“Em? That’s not a word!” At eight years old, I felt cheated, incensed. My uncle often tried to beat me at scrabble. “It is a word,” he remonstrated. “Look in the dictionary.” And indeed, upon flipping through many familiar pages, I realized I was mistaken.
In the relatively short dash between then and now, so very much has transpired. That singular line between dates, like 448-338 b.c.; 356-326 b.c; 110-44 b.c.; 33-61 a.d.; 539-612; 1122-1204; 1343-1400; 1412-1431; 1564-1616; 1756-1791; 1809-1865; 1819-1901; 1879-1955; 1892-1951; and 1918-2013 certainly represents a chronological series. Yet these dates are specifically significant, indeed, and perhaps even recognizable; but it is that all too brief em dash betwixt the dates that really signifies. Therein lies the life. Therein lies the influence of a given person on others, from birth to death. And suspended as that short-stroke em-dash is between the book-ends of any given dates, it is there that the very chapters of all history get written.
Social distancing is creating a stressful acclimatization to a new world order. Indeed, we adjust to being alone, and we preoccupy ourselves with the house-chores of isolation and free time. Indeed, we phone and email and Skype and Facebook, etc., but the physical reality of hugs and handshakes are very much a current aversion. We are to stand six feet apart, if we do not want to be buried six feet under. And evidently, too many lives have been foreshortened by a bug, a disease, a contagion, that horridly knows no international boundaries. Our globe is under attack, or at least, we human beings are the ones being attacked at this dastardly time on our world.
“A debacle! It is my favourite word of the month,” writes 97-year-old M’Lady Nancy Sinclair. In her long lifetime she’s seen the world wars, and plenty more. She’s endured and persevered within the storms of inordinate odds. At now, just about to turn 98 on April 01, she is supposed to allow no one into her cottage on The Swan, near Perth, in Australia. Her adult daughters, her friends, her neighbours, how will they be able to celebrate M’Lady’s birthday? That em dash of her life is indeed experiencing an awful shrinkage in the debacle of this 2020 year. To be so very alone is difficult for anyone, let alone those who care to be generous with their love toward and care for others. It is in direct contact with others that most of us share our very vitality.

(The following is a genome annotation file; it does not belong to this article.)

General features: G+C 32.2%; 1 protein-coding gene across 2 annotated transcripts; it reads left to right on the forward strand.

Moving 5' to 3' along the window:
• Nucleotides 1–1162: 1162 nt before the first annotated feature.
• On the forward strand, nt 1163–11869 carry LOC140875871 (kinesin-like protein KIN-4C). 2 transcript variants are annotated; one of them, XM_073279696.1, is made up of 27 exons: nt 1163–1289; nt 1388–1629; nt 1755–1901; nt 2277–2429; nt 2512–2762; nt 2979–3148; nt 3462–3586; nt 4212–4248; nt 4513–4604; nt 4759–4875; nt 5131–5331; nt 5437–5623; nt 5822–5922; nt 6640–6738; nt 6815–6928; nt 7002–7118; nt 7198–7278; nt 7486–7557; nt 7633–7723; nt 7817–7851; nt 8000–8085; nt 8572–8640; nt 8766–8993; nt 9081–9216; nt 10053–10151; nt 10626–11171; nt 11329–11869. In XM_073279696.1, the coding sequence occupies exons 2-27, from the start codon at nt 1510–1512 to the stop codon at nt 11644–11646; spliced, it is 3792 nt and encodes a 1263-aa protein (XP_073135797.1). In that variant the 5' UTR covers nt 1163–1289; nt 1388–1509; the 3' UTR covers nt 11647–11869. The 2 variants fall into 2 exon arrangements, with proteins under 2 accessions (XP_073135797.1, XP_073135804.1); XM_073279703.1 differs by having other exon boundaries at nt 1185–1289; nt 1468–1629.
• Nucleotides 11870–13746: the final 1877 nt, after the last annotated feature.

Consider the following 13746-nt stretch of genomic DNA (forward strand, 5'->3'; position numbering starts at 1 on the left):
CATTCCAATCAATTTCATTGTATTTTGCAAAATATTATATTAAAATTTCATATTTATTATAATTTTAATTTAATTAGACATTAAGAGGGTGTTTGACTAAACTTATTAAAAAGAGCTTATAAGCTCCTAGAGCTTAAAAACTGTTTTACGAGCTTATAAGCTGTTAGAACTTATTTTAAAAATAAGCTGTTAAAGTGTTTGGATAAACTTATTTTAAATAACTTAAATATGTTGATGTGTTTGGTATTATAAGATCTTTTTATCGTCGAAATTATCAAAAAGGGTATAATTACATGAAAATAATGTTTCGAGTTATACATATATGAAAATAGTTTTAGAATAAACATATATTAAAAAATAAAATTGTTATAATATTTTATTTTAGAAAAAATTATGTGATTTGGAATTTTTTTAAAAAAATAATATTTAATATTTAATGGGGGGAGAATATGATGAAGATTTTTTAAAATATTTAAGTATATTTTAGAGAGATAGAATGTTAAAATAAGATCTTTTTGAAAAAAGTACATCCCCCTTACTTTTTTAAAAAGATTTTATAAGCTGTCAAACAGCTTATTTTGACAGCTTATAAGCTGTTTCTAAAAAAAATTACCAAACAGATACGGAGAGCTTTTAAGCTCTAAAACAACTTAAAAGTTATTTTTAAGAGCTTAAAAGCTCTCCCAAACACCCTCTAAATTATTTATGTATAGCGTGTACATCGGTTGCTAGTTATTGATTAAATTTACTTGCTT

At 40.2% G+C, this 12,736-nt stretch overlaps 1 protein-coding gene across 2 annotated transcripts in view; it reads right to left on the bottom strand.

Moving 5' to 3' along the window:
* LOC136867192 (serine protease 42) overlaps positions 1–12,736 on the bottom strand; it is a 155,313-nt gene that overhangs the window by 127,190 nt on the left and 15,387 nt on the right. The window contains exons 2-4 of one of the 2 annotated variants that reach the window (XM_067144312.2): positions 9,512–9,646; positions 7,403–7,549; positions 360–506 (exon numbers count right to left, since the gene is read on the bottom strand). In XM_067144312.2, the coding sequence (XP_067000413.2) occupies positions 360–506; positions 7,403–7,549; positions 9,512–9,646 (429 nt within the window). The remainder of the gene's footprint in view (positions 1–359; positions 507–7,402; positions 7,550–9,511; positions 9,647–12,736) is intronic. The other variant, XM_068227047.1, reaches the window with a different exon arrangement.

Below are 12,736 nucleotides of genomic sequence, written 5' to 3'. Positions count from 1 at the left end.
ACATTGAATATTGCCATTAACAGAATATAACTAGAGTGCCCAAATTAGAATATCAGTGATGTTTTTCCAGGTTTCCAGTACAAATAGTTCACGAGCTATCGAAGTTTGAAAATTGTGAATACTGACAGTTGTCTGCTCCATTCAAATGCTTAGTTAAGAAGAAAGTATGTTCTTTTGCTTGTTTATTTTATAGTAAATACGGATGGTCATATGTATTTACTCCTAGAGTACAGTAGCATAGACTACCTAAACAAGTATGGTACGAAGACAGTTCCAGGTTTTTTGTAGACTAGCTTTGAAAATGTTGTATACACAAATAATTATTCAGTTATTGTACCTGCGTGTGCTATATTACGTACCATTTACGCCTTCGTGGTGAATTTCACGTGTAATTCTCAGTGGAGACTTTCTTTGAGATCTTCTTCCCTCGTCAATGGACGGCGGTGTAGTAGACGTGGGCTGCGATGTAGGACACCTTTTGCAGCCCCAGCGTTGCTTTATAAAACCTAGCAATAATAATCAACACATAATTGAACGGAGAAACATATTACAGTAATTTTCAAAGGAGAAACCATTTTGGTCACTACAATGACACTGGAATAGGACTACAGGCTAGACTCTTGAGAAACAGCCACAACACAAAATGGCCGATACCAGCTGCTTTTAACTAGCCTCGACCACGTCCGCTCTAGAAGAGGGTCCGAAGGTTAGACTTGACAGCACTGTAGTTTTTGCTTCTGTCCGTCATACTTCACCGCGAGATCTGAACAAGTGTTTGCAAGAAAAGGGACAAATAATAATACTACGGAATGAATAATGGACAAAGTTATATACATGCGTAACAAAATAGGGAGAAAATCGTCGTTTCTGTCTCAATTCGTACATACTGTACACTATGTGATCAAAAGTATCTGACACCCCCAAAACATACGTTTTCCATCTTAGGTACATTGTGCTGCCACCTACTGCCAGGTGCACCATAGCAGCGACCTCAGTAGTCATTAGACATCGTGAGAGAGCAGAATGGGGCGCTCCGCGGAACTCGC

A debacle is defined as ‘a sudden and ignominious failure’. Therein lies the rub. Are we, by staying chiefly in a virtual reality for the next long while, able to control the contagion, to contain it, and even, like polio, or the bubonic plague, or malaria, or aids, to stem the spread and so to keep things in check that we no longer need to be so fearful of each other? Certainly, all personnel involved in essential services, from our health, food, and maintenance workers, deserve a hero’s accolades. Their bravery to keep us all as cared for as possible is deeply profound.
And as for that all too brief em dash in the lives of those who once lived, and all those not as yet book-ended by a final date, we can but love day to day, appreciating all that is good and beautiful and marvelous and wonderful within our lives. The em dash of Plato, and Alexander, and even Caesar, and Queen Boudecia, and Bertha of Kent, and Chaucer, and Shakespeare, and Joan of Arc, and President Lincoln, and Einstein, and Sir Arthur Street, and Mandela too, contains their experience of love and appreciation of life. Then too, they also indeed needed to overcome the slings and arrows of outrageous fortune. So too, one fears, for each and all of us.
And as for the present debacle, darn it, we need, indeed, keep apart, and keep clean. Let us not play scrabble with the rules. After all, life for any of us can be too short. And lest we do not take precaution, unlike the inevitable and unavoidable reality of our own personal em dash; for some of us, we fear, it might become the even shorter ‘en’ dash. (Yes, the same, but shorter still.) We need think of our own impact on others. So stay safe. Be well. Move about with care. Please.